All in the Wrist?

Aerios: concerning the air.  Dynamics: force.  The Ancient Greeks coined the term aerodynamics for their study of forces and the resulting motion of objects through air.  Today, all the attention a pitcher pays to the placement of his fingers in relation to the seams is done to take advantage of the aerodynamic properties of a ball in flight.  Because the seams are the only raised portion of the ball, a baseball made to spin as it moves alternates its smooth and raised surfaces. The cowhide – cut in two peanut-shapes – is smooth. The 216 stitches used to hold the cowhide together, a raised saddle pattern, or double horseshoes, on the ball.  These smooth and raised surfaces are the cause of the ball’s performance as it responds to the effects of Lift, Thrust, Drag, and Gravity.

Daniel Bernoulli’s work with fluid mechanics in the 1700’s provides the basis for many of the concepts used in the study of aerodynamics today.  According to Bernoulli, an increase in the speed of the fluid occurs in concert with a decrease in pressure or a decrease in the fluid’s gravitational potential energy.  That’s why, for a baseball, it’s not only the accuracy and strength of a pitcher’s arm that decides the ball’s path.  It’s also the orientation of the stitches as the ball moves through the atmosphere.

But a baseball doesn’t create aerodynamic forces in the same way as the wing on an airplane or other airfoil. The spinning of the ball and the raised surface of the stitches create a whirlpool of rotating air around the ball. This exerts pressure and the ball moves in the direction of least resistance. This Magnus Force is what causes a perfect curve ball to curve right at the plate as the disequilibrium reaches it’s maximum at the end of it’s seconds-long, sixty feet six inch journey.

A successful pitcher knows how to use his arm and wrist to optimal effect.  He also knows throwing the ball with the proper speed and arm movement isn’t enough.  If his fingers aren’t positioned correctly, there’s no way he can count on the ball to cross the plate where he wants. It all comes down to where he positions his fingers on the ball.

Throwing a curveball?  The index and middle fingers are positioned so the middle finger is on the right horseshoe seam with the index finger between the seams. It’s released with the wrist angled so the thumb is on top to give the ball a downward spin – top to bottom. With the right flick of the wrist and a pitch speed of 70 mph or more the ball will curve just as it reaches the batter.  How much it curves is determined by the extent of the disequilibrium created by the seams as the ball spins on the way to the plate.  If a righty pitcher facing a righty batter wants a big break to the outside, he’ll create a large area of disequilibrium by orienting the ball so four of the seams are rotating toward the batter on the way to the plate.  If he requires a smaller curve, he’ll orient the ball so only two seams rotate toward the batter.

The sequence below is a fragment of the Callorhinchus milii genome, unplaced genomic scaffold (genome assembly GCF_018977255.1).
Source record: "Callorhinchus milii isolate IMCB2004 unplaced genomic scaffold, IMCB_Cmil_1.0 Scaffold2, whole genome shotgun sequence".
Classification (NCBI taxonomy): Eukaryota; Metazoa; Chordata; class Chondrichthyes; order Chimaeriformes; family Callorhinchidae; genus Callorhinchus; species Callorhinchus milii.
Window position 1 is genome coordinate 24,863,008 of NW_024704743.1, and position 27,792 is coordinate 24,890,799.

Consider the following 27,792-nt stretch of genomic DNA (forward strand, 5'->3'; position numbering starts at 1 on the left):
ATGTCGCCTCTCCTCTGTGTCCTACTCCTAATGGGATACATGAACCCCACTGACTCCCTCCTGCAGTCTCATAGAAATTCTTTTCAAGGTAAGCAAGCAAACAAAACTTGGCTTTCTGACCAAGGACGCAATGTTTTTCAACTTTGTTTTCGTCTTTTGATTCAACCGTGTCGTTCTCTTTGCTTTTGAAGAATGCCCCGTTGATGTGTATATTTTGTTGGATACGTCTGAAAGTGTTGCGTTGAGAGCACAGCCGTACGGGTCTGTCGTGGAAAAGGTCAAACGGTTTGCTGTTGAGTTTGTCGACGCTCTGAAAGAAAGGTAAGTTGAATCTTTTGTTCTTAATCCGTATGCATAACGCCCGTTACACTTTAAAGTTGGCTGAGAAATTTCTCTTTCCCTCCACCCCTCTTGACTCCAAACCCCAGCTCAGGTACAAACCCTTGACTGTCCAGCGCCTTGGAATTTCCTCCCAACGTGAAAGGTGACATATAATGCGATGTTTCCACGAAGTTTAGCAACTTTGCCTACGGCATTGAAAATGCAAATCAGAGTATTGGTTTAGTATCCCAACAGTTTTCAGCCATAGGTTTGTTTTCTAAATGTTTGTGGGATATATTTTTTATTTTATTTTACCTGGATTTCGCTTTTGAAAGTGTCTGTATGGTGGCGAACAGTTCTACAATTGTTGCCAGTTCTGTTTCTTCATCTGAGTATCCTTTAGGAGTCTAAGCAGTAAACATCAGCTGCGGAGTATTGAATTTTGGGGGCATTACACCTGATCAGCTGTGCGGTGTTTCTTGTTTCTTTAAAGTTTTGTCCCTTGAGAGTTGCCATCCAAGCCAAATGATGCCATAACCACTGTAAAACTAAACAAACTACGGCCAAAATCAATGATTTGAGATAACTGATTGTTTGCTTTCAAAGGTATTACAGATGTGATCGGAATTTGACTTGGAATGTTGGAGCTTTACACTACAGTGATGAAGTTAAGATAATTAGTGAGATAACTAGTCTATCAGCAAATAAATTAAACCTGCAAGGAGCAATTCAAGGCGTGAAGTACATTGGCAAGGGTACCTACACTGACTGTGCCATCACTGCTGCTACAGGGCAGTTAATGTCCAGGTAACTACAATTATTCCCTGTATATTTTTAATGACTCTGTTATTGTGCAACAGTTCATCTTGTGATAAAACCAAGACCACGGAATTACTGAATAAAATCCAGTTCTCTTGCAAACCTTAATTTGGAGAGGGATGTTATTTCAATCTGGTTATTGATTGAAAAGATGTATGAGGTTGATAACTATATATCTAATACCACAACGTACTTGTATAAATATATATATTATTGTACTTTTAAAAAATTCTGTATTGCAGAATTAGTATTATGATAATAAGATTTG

For the four-seam fastball essential to the arsenal of every Major League pitcher, the index and middle finger are placed across one side of the horseshoe portion of the seam as it’s thrown at full velocity.  The ball rotates bottom to top.

Prefer a Slider?   That’s thrown with the index and middle finger close together and off-center as they run down the length of a horseshoe portion of the seam.  The tight spin apes the fastball but it has a striking late break down and away when thrown by a righty pitcher to a righty batter.  The pitcher creates the spin with a downward pull at release but the aerodynamics of the seams – not the action of the wrist – causes the spin. It’s the off-center spin that causes the ball to break.

You don’t see many Knuckleballs.  They’re difficult to learn, locate — and hit!  The pitcher puts the tips of both his index and middle fingers on one side of the narrow portion of the seam. He uses his thumb on the bottom of the ball to form the secure grip he needs to hurl the ball. The Knuckler is pushed straight out at release, with as little spin as possible. Because there’s virtually no spin, the wind pushes the ball around on its way to the plate.

Want to know more?

In 1987 President of the National Baseball League, Bart Giamatti, named Dr. Robert K. Adair Physicist to the National League.  Adair’s wonderful book, The Physics of Baseball, resulted. Its detailed scientific and conversational explanations cover the effect of factors ranging from the length of time a batter has to reach a decision on a pitch and what a pitcher can do to minimize that time, to the optimal weight of a bat. Adair is definitely a guy who believes in making the complex simple. It’s not quite as simple as “simple,” but it is on the right track!


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